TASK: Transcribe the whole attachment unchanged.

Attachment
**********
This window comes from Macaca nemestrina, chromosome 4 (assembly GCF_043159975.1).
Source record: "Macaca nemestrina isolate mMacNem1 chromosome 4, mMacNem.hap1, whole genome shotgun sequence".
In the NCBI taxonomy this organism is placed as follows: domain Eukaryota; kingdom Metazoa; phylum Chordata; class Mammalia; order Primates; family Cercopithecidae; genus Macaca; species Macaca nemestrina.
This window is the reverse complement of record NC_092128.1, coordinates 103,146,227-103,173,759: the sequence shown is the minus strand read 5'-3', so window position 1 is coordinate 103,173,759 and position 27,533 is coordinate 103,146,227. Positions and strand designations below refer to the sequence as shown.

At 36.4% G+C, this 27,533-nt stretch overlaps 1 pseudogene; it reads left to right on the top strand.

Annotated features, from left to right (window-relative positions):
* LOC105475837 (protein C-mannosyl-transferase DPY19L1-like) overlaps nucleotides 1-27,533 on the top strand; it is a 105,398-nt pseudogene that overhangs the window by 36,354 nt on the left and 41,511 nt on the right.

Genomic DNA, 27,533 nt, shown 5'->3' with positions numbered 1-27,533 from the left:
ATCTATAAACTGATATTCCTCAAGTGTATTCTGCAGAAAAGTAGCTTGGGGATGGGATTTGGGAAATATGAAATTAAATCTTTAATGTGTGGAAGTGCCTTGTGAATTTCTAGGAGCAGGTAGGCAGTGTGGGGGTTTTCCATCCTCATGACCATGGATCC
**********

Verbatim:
This window comes from Macaca nemestrina, chromosome 4 (assembly GCF_043159975.1).
Source record: "Macaca nemestrina isolate mMacNem1 chromosome 4, mMacNem.hap1, whole genome shotgun sequence".
In the NCBI taxonomy this organism is placed as follows: domain Eukaryota; kingdom Metazoa; phylum Chordata; class Mammalia; order Primates; family Cercopithecidae; genus Macaca; species Macaca nemestrina.
This window is the reverse complement of record NC_092128.1, coordinates 103,146,227-103,173,759: the sequence shown is the minus strand read 5'-3', so window position 1 is coordinate 103,173,759 and position 27,533 is coordinate 103,146,227. Positions and strand designations below refer to the sequence as shown.

At 36.4% G+C, this 27,533-nt stretch overlaps 1 pseudogene; it reads left to right on the top strand.

Annotated features, from left to right (window-relative positions):
* LOC105475837 (protein C-mannosyl-transferase DPY19L1-like) overlaps nucleotides 1-27,533 on the top strand; it is a 105,398-nt pseudogene that overhangs the window by 36,354 nt on the left and 41,511 nt on the right.

Genomic DNA, 27,533 nt, shown 5'->3' with positions numbered 1-27,533 from the left:
ATCTATAAACTGATATTCCTCAAGTGTATTCTGCAGAAAAGTAGCTTGGGGATGGGATTTGGGAAATATGAAATTAAATCTTTAATGTGTGGAAGTGCCTTGTGAATTTCTAGGAGCAGGTAGGCAGTGTGGGGGTTTTCCATCCTCATGACCATGGATCC